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  1. undertheweather Junior Member

    English, US
    relents de souffre

    This refers to women who seem to be subjected to violence in advertisements.

    Would a translation be whiffs/hints/suggestions/insinuations/traces of suffering?

    Merci en avance
     
    Last edited: Mar 30, 2010
  2. timpeac

    timpeac Senior Member

    England
    English (England)
    Are you sure it's not "relents de soufre" (one "f") (eg whifs of sulphur)? If not I imagine it's a pun based on that - very difficult to translate so before I tax my brain I'll wait for you to confirm!:D
     
  3. Lezert

    Lezert Senior Member

    Midi-Pyrénées
    french, France
    pourquoi pas simplement
    "les violences faites aux femmes dans la publicité"?
     
  4. timpeac

    timpeac Senior Member

    England
    English (England)
    He's translating from French, I believe.
     
  5. Lezert

    Lezert Senior Member

    Midi-Pyrénées
    french, France
    des relents de soufre ( with one "f" ) , c'est quelque chose de diabolique ( les apparitions du diables sont censées s'accompagner d'une odeur de soufre). Par extension, quelque chose qui a des odeurs de soufre, c'est quelque chose qui va aller chercher dans les plus mauvais cotés de l'homme , dans les zones noires.
     
  6. timpeac

    timpeac Senior Member

    England
    English (England)
    Then we need to find something (preferably) that is a bit of a pun in English too - since I'm sure that the French is making a joke out of the phrase "relents de soufre" by rewriting it as "souffre". Thinking cap on...
     
  7. timpeac

    timpeac Senior Member

    England
    English (England)
    But I don't think it's subtle at all - I think that on hearing the phrase "relents de sou(f)fre" (so you can't hear the number of "f"s) you would think "whiffs of sulphur" and so by writing double "f" the author is making a pun. If you think about it, "whiffs of suffer" (without a joke being involved) doesn't make much sense.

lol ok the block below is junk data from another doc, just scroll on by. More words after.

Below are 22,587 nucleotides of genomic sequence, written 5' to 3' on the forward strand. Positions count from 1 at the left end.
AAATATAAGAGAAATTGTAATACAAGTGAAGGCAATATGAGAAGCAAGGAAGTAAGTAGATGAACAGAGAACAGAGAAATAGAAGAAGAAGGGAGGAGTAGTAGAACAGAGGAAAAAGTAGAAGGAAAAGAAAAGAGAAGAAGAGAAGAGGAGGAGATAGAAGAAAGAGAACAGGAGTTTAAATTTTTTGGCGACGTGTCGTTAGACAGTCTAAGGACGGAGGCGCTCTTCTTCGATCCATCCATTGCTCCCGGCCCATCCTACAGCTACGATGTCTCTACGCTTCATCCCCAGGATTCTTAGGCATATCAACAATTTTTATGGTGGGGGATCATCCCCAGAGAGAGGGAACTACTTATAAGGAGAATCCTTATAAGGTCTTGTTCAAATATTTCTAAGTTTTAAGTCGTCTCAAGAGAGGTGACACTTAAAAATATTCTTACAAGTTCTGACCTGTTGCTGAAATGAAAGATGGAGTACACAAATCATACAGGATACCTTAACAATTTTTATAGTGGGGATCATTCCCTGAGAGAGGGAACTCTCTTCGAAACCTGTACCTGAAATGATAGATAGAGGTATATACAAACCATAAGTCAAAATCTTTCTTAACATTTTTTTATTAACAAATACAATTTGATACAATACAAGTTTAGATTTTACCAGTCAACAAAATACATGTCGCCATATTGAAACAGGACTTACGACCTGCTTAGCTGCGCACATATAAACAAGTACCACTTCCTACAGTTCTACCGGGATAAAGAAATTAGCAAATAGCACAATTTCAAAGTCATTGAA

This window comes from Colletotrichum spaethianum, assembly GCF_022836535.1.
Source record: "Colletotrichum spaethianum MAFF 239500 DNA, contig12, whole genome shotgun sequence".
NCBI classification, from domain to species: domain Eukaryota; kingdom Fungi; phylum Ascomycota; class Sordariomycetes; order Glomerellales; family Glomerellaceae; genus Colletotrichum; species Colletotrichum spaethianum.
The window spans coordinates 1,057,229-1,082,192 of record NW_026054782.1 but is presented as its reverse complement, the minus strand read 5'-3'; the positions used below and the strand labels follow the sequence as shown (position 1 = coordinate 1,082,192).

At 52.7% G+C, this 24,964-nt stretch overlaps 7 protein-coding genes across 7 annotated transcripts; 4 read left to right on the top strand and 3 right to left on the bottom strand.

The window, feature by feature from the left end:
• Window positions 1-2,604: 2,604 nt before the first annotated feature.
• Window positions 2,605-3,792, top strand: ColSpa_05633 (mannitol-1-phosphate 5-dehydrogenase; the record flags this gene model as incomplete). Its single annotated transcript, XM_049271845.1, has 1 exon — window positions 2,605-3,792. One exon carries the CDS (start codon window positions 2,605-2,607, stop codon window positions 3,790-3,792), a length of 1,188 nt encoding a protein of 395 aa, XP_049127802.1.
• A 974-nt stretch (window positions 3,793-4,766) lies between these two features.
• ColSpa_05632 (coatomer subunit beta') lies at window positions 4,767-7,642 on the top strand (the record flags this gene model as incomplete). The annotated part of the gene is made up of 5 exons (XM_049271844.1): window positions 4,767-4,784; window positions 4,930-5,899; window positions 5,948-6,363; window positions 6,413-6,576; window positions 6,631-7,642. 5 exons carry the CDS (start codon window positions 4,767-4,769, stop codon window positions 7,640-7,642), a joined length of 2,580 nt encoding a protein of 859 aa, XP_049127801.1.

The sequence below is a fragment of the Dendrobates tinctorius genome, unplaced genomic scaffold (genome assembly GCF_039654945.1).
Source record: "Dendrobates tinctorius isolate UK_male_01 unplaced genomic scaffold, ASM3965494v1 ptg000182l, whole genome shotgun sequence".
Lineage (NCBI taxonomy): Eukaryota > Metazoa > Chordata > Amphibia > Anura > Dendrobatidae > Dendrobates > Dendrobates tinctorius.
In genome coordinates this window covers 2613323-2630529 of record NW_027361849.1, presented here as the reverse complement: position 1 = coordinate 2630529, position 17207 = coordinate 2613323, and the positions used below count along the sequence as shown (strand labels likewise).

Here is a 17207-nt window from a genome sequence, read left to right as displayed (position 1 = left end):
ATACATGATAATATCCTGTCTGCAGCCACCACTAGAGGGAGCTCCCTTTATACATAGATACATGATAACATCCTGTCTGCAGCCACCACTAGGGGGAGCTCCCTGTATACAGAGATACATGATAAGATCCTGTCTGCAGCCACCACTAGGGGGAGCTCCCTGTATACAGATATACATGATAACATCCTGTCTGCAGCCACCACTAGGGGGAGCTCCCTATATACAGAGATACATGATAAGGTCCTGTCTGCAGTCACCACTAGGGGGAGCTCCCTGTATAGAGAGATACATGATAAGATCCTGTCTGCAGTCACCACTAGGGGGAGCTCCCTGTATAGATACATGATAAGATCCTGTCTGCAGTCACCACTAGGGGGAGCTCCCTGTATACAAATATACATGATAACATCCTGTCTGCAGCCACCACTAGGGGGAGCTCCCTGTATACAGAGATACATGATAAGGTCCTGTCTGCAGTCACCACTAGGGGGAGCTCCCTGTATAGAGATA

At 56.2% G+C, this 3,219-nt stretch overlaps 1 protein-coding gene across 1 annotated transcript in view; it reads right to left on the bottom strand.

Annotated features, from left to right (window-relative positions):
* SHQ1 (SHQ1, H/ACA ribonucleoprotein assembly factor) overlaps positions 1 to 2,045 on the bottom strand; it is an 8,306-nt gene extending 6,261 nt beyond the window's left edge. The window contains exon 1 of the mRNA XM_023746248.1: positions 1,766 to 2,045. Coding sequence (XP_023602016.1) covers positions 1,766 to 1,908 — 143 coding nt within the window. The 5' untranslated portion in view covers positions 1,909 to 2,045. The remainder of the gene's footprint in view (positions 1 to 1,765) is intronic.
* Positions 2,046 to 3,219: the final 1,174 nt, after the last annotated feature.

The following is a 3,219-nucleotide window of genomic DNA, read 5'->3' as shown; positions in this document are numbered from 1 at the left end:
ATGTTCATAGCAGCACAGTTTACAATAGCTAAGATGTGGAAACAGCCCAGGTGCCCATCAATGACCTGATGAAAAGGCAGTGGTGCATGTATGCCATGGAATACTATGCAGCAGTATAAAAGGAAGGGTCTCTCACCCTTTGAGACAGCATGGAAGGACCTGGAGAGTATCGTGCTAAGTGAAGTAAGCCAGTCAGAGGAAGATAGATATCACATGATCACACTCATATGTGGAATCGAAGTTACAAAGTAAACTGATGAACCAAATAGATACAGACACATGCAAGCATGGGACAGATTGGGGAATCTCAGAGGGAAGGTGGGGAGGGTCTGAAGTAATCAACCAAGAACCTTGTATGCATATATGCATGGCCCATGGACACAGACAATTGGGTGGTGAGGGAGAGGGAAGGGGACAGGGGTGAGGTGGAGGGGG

8. Gardefeu Senior Member

    x
    x
    Excusez-moi, mais ce n'est pas encore très clair, à mon avis... il y a vraiment 2 F à souffre dans le texte original?
     
  9. timpeac

    timpeac Senior Member

    England
    English (England)
    Oui, je crois.
     
  10. OlivierG

    OlivierG Senior Member

    Toulouse, France
    France / Français
    Peut-être est-ce simplement une coquille (typo) ? :D
     
  11. timpeac

    timpeac Senior Member

    England
    English (England)
    Mais, cela ne vous semble-t-il pas à vous francophones une assez bonne blague que d'écrire "relents de souffre" dans un article sur la souffrance ?
     
  12. Gardefeu Senior Member

    x
    x
    C'est pour ça que je pose la question... pas la peine de se casser la tête à trouver un jeu de mots équivalent en anglais s'il s'agit tout simplement de relents de soufre...

    PS (après avoir découvert le message simultané de timpeac): Mon intuition me dit que c'est tout simplement soufre...
     
  13. timpeac

    timpeac Senior Member

    England
    English (England)
    Et pour ça que j'ai demandé des précisions à undertheweather aussi. Elle a répondu

    The whiffs of sulfur made me giggle but in the context there is a distinct manque of sulfur
     
  14. Gardefeu Senior Member

    x
    x
    Euh... et ça veut dire quoi?
     
  15. timpeac

    timpeac Senior Member

    England
    English (England)
    Qu'à son opinion ce n'est pas une erreur.:)
     
  16. OlivierG

    OlivierG Senior Member

    Toulouse, France
    France / Français
    The explanation has been provided by Lezert in post #6 ;)
     
  17. LV4-26

    LV4-26 Senior Member

    If it meant hints of suffering, it would be relents (?) de souffrance, not relents de souffre. As it is, relents de souffre doesn't make any sense. Relents de soufre (with a single 'f'), on the other hand, does make sense....in isolation. Yet, I agree it isn't very meaningful in your context.